Anyway, my job is to watch out the back window, rewind the movies, see it all again, slowed enough for the sweet we gulped to settle on my tongue, and write with the best words I can. I’ve written accounts of Costa’s Rica’s breath-catching glory swallowing us like a dream. We have yet to escape it. I’ve no eyelid who would dare lift to do so. I’ve written of nightmare in Mexico – where God walked close to us, His breath heavy and audible… I’ve written of camp outs and early morning manuevers. I’ve written and written and written and done no justice to any of the brutiful glory that was. But sometimes, something I write cues a memory of life not chronicled with photo or that wasn’t even recognized as it occurred… and for another soul, the memory movie plays over through the dusty but familiar back glass window; and they see it, feel it and know deeply that it is, always is, too.

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Persimmon

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As I  strolled around the lake, I came upon a persimmon tree all weighted down with waxy, scarlet fruit. The just ripening persimmons clung to their stems. The ground beneath the limbs was still clean; any fallen fruit had been gathered by the deer that too freely roam the property. Each brilliant, slightly firm persimmon fruit was unbearably beautiful.

I picked one of the autumnal attired apricots and broke open its skin.  Seeds, dark and woody, guarded by a filmy shield, stood out against the plum-like flesh.

My children wanted to take the seeds home, dry them and plant them. I thought of our merciless soil. I knew no persimmon could abide that soil.  But, I humored their request and washed and wrapped a few for ferrying home.

When we were not too far down the road, my mother called, we had forsaken our seeds, left them on the countertop. The kids gave no redress to my suggestion that Mama keep them, drying,  until we returned in November. I drove on, still thinking about the persimmons.

There are no Persimmon in my new world. No acrid Quince, no wormy Apple, no Pear – not that produce anything edible, no messy Cherry, no bee attracting Fig, no switch producing Peach, heck, no Redbud – the kids asked me about their strange seed-pods which we once dispersed like the other animals as we played. None of those are my neighbors.

I miss my home: the bulbs that return every year, it’s nearly time to split and replant them, that would be my job ’bout now. I miss the the zinias and roses that are faithfully laying down. I pain for the Verbena and Ageratum standing strong for the butterflies last fill-up, for all the flowering things shining their last shine, frost is coming soon enough. I miss my shrubs, now nearly trees: Elsie’s Snowball and Wild Azalea that Daddy dug from the woods at the lake, Motnie’s Camelias which I brought back in buckets and  Nana’s Sweetheart Rose, now big as a Volkwagon bug. I miss our Magnolia and my Pecan and the once Christmas Cedar, the good for climbing White Pine, the lookout post Redbud and our popsicle eating perch, the Dogwood.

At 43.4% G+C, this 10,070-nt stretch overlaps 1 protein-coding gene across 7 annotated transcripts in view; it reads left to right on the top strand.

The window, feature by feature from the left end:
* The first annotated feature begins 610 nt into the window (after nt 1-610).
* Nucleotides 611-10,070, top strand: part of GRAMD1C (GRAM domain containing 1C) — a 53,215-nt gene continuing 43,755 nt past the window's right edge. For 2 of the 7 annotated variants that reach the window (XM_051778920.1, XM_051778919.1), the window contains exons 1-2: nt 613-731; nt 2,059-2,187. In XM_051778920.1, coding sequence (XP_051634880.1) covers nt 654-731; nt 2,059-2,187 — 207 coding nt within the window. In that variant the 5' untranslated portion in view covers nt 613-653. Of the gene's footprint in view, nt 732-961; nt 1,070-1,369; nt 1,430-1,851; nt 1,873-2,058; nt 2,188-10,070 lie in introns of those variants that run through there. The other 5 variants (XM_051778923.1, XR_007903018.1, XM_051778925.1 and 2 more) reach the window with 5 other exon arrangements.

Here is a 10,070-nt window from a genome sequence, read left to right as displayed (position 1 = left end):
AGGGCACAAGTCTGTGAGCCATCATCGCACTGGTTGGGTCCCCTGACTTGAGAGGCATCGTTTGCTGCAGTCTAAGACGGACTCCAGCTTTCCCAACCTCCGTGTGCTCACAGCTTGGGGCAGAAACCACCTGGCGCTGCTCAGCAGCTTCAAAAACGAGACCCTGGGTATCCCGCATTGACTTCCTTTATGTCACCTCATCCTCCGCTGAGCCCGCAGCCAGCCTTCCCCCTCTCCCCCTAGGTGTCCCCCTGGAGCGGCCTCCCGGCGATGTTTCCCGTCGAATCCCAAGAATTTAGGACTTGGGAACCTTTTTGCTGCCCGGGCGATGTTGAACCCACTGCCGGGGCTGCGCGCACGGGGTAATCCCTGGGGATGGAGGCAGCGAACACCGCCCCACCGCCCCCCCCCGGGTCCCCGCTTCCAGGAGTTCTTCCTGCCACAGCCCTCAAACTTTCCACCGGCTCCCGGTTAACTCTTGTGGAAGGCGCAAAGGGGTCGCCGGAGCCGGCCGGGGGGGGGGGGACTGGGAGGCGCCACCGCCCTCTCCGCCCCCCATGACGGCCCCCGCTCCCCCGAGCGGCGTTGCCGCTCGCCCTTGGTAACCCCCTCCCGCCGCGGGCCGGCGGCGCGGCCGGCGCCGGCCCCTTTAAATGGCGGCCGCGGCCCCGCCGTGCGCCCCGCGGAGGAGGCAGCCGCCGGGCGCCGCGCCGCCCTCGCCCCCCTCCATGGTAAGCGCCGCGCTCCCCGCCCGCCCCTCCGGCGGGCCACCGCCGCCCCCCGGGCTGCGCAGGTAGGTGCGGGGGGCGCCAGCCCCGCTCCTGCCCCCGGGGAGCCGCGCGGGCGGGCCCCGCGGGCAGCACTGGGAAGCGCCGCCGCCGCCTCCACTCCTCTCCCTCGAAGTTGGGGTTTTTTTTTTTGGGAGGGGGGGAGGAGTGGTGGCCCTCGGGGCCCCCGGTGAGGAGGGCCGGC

I forget how very rich …until I return and remember. And my heart laments what I have left…

As we marched round the water, our one quick time, we wove through towering willows I once bounced and flipped beneath, swinging up my legs and pulling hard against fist fulls of the willow’s long shaggy locks. And as we grew silent, our circuit nearly over, we heard the hushed crunching of leaves which lay on layer after layer of long fallen friends.

It gets harder and harder to leave.

The persimmons probably started letting go today.

I don’t think I ever will.

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Monday, I start the exercises.

No, not exercising my body, though I desperately need to get back on some schedule for such. Monday, I will begin the Ignatius Sacred Listening exercises. It takes months to work through them. Occasionally, I will forward some of my “exercise” journals this way. Mostly, I will not. I have several summer writing projects, again not suitable for this venue. I will try to write once  a week here,  to keep communication lines open with those of you who read rather regularly. But, I’ll still be dropping by to read those of yours who are writing.